Wednesday, May 30, 2018

Antebellum Album #5: Cross & Crown

Block 5: Cross and Crown by Denniele Bohannon

Our fifth Antebellum Album block is a version of a pattern we might call Bear's Paw or Goose Tracks. This month's focus is a Massachusetts public school.

Charlotte Louise Bridges Forten (1837-1914)
 perhaps the 1870s.

Like many 19th-century girls looking for an education, sixteen-year-old Lottie Forten left home to board with family friends while attending a girls' school as a day student. She'd grown up in Philadelphia where her father considered the available schools second rate. The only available schools for the Fortens were segregated colored schools. Free black Thomas Forten refused to send his daughter to a second-rate school.

Essex Street, Salem, about 1870

Another opportunity appeared in 1853. Lottie was invited to Salem, Massachusetts, which prided itself on a colonial tradition of free public schools. Nearly ten years earlier Salem became the first city in Massachusetts to integrate those schools after a boycott of the "inferior" separate school by black parents. Lottie boarded with the Remond family, activists in the desegregation battle.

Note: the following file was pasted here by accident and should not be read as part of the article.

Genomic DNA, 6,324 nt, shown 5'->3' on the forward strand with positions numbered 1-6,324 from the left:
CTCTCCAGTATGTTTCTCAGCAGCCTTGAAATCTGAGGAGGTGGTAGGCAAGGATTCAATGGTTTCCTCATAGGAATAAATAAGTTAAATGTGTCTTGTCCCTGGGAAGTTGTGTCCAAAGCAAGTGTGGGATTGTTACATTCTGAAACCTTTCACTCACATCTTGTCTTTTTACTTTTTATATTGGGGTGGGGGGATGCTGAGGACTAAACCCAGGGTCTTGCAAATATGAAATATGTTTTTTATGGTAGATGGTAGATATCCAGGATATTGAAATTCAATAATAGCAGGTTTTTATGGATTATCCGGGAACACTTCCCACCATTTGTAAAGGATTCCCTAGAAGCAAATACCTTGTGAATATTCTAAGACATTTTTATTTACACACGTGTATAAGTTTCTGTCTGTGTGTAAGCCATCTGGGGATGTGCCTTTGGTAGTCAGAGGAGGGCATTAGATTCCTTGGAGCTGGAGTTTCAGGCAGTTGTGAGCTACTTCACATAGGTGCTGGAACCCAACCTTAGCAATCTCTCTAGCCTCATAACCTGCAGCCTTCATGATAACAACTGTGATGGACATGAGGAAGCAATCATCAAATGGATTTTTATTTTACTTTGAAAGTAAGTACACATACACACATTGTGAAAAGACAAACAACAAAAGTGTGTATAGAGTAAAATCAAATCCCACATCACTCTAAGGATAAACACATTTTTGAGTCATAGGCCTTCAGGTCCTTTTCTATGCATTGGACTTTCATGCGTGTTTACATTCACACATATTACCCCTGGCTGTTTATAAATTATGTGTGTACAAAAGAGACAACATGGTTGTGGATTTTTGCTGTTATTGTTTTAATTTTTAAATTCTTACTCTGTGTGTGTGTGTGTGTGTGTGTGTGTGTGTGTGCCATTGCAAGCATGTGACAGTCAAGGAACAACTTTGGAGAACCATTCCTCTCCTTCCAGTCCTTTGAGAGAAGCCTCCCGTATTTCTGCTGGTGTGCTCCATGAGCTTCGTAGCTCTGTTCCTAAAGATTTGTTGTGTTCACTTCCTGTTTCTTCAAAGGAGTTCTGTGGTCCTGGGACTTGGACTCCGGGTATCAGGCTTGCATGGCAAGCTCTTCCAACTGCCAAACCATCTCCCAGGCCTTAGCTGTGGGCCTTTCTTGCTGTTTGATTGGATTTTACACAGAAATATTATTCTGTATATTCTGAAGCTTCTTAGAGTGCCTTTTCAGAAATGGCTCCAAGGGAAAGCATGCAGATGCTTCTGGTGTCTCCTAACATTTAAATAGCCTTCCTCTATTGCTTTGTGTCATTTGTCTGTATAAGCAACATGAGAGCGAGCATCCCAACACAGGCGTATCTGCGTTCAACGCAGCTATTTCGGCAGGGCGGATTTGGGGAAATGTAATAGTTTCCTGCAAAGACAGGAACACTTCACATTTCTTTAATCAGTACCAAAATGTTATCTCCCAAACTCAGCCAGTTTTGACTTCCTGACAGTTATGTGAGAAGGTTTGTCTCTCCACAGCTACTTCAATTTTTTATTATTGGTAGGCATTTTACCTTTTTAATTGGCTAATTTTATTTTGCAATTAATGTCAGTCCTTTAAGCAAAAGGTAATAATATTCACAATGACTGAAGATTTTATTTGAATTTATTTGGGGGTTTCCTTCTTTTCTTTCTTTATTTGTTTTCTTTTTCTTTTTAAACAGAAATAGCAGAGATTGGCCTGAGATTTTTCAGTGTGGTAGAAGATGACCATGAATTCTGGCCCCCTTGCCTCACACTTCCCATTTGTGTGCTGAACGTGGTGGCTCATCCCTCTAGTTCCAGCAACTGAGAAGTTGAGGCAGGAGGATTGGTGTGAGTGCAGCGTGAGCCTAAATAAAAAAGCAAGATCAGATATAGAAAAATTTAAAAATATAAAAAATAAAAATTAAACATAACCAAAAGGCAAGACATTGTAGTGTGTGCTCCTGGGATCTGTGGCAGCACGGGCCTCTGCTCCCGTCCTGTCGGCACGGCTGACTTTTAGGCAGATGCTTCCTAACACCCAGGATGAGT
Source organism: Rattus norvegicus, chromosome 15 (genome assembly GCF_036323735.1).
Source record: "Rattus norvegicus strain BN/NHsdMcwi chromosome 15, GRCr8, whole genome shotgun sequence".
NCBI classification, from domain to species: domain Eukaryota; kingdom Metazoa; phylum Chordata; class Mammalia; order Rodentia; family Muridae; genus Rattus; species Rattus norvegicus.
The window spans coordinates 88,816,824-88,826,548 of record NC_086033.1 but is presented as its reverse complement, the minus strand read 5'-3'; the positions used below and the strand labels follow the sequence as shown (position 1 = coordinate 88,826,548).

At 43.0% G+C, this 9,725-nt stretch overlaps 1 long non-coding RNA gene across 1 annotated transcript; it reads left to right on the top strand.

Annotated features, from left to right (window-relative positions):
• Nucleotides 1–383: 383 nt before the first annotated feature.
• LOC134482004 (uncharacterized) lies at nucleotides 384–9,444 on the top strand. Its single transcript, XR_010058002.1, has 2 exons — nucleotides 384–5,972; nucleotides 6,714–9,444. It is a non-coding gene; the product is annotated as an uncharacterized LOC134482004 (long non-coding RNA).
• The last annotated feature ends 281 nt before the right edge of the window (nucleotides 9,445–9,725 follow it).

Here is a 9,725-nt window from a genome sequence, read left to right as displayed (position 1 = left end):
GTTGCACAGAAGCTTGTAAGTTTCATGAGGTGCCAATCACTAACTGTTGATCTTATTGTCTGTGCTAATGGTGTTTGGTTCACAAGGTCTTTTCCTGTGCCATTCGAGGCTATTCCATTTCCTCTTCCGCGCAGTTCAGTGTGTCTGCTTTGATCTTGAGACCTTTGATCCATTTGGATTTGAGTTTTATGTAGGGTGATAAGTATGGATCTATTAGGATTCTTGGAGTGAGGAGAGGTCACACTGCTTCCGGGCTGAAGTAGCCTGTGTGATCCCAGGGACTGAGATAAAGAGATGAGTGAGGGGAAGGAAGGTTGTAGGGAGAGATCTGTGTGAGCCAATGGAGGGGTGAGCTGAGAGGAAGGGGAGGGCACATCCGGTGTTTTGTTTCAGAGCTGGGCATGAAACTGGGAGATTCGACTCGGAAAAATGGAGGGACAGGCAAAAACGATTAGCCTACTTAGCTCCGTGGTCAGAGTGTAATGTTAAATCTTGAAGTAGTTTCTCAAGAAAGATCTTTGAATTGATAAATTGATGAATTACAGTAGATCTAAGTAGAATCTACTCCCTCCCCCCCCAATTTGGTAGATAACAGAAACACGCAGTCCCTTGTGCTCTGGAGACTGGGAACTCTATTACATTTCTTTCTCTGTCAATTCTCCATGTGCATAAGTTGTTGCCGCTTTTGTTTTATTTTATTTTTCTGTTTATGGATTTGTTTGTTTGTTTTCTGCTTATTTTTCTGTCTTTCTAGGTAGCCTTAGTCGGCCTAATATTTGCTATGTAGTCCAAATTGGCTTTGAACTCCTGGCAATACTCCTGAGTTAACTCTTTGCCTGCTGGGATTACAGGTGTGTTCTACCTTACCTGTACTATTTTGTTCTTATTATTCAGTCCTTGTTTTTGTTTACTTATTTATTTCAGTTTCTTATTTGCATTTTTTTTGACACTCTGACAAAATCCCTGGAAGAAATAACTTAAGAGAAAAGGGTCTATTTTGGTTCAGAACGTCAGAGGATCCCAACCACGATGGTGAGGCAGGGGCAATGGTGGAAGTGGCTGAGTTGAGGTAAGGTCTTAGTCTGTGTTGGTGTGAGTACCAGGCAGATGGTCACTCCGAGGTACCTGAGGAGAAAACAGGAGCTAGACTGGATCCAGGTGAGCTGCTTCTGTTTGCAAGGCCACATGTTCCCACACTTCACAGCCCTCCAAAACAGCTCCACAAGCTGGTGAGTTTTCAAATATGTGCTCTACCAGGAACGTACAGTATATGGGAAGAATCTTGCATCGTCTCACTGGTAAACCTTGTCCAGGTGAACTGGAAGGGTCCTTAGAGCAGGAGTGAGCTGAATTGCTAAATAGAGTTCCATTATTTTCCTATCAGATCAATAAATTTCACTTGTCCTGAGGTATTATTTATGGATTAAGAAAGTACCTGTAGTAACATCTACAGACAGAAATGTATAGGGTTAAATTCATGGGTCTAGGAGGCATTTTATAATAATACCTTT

In 1818 Sarah Ann Pollard, a student at Salem's 
Clarrisa Lawrence School for African-American girls, 
stitched this sampler now in the collection of Colonial Williamsburg.

Salem schools may have been Integrated by law but Lottie was the only pupil of color in the Higginson Grammar School for Girls. Her diary details the emotional ups and downs of a shy, self-disciplined but self-deprecating teenager who was periodically bed ridden with "lung fever."

Charlotte traveled from Philadelphia north to to Salem
to find a good school

Although many of Higginson's 200 students were undoubtedly unkind (Lottie marveled that "every colored person is not a misanthrope") she made good friends such as Sarah Brown (Brownie) who kept in touch through letters after leaving Salem. Fitting in was difficult but Lottie benefited from principal Mary Lakeman Sheperd's attention and mentoring. Mary Sheperd, about 12 years older than her star student, also remained a lifelong friend.

Charlotte graduated from Salem Normal School 
(teachers' college) in 1856.

Lottie enrolled in the Salem Normal School, again as the only black student and first black graduate.  She was then hired by the Salem public schools as the first black school teacher to teach white children. 

Cross and Crown by Becky Brown

The Block